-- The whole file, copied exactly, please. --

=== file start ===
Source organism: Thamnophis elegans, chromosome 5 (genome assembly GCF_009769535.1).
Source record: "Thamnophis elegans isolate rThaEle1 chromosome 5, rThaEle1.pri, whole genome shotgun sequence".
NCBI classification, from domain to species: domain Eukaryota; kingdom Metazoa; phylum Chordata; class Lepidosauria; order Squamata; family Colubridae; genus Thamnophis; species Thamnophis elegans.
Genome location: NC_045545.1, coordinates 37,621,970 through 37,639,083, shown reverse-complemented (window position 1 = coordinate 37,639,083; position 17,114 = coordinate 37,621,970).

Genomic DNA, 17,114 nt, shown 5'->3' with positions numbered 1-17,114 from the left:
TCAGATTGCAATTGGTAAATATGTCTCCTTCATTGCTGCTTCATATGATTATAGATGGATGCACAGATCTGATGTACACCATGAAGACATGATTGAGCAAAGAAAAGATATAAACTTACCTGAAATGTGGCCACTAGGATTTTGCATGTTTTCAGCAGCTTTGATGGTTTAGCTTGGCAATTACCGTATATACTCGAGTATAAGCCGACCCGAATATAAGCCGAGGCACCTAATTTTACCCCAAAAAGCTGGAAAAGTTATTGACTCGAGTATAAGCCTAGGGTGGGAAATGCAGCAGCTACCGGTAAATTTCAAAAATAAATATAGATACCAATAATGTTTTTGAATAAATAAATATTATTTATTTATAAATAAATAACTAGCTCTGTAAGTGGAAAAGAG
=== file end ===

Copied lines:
Source organism: Thamnophis elegans, chromosome 5 (genome assembly GCF_009769535.1).
Source record: "Thamnophis elegans isolate rThaEle1 chromosome 5, rThaEle1.pri, whole genome shotgun sequence".
NCBI classification, from domain to species: domain Eukaryota; kingdom Metazoa; phylum Chordata; class Lepidosauria; order Squamata; family Colubridae; genus Thamnophis; species Thamnophis elegans.
Genome location: NC_045545.1, coordinates 37,621,970 through 37,639,083, shown reverse-complemented (window position 1 = coordinate 37,639,083; position 17,114 = coordinate 37,621,970).

Genomic DNA, 17,114 nt, shown 5'->3' with positions numbered 1-17,114 from the left:
TCAGATTGCAATTGGTAAATATGTCTCCTTCATTGCTGCTTCATATGATTATAGATGGATGCACAGATCTGATGTACACCATGAAGACATGATTGAGCAAAGAAAAGATATAAACTTACCTGAAATGTGGCCACTAGGATTTTGCATGTTTTCAGCAGCTTTGATGGTTTAGCTTGGCAATTACCGTATATACTCGAGTATAAGCCGACCCGAATATAAGCCGAGGCACCTAATTTTACCCCAAAAAGCTGGAAAAGTTATTGACTCGAGTATAAGCCTAGGGTGGGAAATGCAGCAGCTACCGGTAAATTTCAAAAATAAATATAGATACCAATAATGTTTTTGAATAAATAAATATTATTTATTTATAAATAAATAACTAGCTCTGTAAGTGGAAAAGAG